By Carol J. Alexander
Tom Kearney, 58, of Indiana, pushed through the pain and continued his career as a lead carpenter for 35 years. He wasn’t injured, in the sense that he fell, was hit, or even felt that defining twinge while lifting. He just had a backache—all the time.
“After a while,” Kearney said, “ it got to be that I was unable to stand still without hurting.”
When he no longer wanted to go to church with his family or hold his daughter, because both required standing, Kearney’s wife recommended he see a chiropractor.
“You know the adage you ‘work through the pain’?” he said. “You take more aspirin, not go to the doctor. That’s a sign of weakness for a man.”
But when a few years of pain turned into 20, and his wife’s recommendation turned into constant reminders, he went.
“I honestly felt my back pain wasn’t work related because I couldn’t pin it to one particular incident,” he said, “but the chiropractor kept focusing on my job, asking me all kinds of questions.”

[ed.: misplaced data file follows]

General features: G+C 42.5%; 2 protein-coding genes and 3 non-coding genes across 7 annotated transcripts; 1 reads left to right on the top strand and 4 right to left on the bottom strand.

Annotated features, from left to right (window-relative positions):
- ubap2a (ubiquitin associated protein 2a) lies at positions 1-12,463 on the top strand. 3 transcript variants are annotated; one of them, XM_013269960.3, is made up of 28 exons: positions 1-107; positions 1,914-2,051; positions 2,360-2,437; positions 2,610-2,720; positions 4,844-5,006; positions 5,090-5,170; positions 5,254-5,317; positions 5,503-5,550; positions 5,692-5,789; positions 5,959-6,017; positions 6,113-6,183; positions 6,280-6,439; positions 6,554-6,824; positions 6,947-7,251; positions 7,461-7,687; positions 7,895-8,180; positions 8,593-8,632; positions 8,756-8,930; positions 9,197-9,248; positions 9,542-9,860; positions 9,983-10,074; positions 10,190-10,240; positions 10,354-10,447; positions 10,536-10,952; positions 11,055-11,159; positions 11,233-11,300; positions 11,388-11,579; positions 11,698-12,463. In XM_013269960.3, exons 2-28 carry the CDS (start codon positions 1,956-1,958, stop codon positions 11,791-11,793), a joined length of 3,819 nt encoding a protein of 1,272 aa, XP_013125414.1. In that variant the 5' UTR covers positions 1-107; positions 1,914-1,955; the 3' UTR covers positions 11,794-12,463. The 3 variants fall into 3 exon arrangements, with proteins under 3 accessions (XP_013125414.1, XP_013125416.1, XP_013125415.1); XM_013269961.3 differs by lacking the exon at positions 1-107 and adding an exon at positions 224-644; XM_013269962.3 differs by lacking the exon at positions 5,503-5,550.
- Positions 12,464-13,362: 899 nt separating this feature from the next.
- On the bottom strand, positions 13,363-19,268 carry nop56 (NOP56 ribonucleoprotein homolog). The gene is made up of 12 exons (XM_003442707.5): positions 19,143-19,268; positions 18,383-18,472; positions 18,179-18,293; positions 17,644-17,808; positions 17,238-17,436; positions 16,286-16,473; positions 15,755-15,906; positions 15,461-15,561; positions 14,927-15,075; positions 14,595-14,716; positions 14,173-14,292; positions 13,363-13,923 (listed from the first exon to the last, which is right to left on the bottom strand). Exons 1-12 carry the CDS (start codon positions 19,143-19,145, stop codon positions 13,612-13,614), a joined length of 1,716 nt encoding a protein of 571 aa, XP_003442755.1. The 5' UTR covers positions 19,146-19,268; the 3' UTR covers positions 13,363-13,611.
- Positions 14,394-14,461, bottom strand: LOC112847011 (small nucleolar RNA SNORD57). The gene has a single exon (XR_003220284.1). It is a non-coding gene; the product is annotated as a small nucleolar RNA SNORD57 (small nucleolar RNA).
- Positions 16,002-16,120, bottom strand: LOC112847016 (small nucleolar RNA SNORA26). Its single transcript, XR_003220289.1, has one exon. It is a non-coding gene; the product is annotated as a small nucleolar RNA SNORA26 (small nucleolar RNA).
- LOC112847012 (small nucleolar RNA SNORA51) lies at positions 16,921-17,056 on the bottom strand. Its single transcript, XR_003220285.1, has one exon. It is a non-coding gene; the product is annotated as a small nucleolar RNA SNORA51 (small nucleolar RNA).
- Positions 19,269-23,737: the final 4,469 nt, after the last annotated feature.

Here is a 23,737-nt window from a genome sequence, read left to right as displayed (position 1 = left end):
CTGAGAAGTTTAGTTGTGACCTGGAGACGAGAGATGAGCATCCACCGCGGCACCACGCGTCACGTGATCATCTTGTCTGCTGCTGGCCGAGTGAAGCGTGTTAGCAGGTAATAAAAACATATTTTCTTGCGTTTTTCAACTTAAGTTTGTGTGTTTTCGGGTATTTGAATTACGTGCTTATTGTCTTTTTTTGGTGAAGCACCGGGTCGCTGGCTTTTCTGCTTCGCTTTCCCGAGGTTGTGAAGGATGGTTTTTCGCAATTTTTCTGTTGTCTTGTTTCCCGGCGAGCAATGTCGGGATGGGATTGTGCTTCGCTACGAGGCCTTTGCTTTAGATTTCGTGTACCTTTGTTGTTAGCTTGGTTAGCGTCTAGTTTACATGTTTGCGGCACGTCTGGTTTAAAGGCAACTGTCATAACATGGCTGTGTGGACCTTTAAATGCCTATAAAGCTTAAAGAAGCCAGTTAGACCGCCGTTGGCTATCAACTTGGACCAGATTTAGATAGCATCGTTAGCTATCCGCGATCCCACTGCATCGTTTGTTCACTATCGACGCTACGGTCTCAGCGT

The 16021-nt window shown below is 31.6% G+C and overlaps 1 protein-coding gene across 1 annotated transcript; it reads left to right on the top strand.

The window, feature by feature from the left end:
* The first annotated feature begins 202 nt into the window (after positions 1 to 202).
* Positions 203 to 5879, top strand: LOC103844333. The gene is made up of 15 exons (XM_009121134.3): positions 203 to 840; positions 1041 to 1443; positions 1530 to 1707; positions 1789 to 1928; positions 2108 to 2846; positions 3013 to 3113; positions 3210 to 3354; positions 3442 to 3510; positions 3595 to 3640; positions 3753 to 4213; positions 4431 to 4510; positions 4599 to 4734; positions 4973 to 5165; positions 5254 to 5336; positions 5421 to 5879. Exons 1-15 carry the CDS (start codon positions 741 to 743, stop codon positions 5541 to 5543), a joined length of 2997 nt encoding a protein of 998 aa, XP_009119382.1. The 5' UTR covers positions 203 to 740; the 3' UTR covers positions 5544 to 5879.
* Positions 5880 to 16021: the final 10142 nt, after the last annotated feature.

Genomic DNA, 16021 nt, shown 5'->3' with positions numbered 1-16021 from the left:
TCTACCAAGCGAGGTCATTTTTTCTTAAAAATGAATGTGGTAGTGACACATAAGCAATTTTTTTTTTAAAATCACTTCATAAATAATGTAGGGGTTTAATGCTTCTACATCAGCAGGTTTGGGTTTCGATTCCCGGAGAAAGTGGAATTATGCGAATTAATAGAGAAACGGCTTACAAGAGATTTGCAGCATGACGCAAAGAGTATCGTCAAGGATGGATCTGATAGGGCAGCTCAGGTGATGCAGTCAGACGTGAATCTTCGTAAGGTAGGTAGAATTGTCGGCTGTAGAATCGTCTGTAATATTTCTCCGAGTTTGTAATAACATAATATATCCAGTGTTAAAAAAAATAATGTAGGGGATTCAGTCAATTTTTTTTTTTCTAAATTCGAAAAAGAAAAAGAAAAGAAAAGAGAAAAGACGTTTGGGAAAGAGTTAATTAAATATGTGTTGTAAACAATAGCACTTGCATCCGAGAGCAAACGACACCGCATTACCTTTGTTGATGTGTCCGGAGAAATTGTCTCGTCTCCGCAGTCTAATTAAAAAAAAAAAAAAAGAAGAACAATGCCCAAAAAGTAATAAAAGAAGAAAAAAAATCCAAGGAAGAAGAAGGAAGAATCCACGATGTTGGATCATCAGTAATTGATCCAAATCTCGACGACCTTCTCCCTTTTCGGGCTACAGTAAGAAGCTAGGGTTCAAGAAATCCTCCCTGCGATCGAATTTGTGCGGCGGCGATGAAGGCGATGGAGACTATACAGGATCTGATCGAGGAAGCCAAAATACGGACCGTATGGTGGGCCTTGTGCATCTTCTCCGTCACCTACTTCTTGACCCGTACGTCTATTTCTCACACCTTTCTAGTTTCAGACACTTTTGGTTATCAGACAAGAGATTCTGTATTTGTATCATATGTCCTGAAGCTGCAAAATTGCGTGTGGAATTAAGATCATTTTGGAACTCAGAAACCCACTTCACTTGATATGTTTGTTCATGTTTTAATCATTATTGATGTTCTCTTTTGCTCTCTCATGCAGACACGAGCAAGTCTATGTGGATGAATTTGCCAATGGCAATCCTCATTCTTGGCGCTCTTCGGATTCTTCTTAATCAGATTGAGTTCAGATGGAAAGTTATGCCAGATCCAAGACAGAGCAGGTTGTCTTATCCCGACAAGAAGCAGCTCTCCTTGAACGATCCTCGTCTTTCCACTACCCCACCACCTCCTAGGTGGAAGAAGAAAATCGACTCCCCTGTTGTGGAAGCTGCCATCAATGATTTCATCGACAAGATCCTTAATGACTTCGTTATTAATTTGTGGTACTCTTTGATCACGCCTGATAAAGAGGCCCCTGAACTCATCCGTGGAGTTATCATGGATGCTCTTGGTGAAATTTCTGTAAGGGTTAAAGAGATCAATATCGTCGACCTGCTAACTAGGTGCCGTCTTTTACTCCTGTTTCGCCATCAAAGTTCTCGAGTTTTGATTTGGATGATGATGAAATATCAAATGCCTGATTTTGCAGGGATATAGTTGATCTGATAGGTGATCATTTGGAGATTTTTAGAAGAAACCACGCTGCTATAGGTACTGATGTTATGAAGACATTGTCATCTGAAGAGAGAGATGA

She finally concluded that years of wearing an out-of-balance tool belt led to one hip being pushed forward, causing misalignments of the spine that pinched nerves. The pinched nerves caused not just back pain but poor circulation and cramps in his legs and feet.
“Equipment belts can get heavy,” said Nathaniel Cooley, DPT with Valley Health in Winchester, Virginia. And he knows. Dr. Cooley worked in the residential building industry throughout his high school and college years. Since beginning his career as a doctor of physical therapy, he’s treated many construction workers.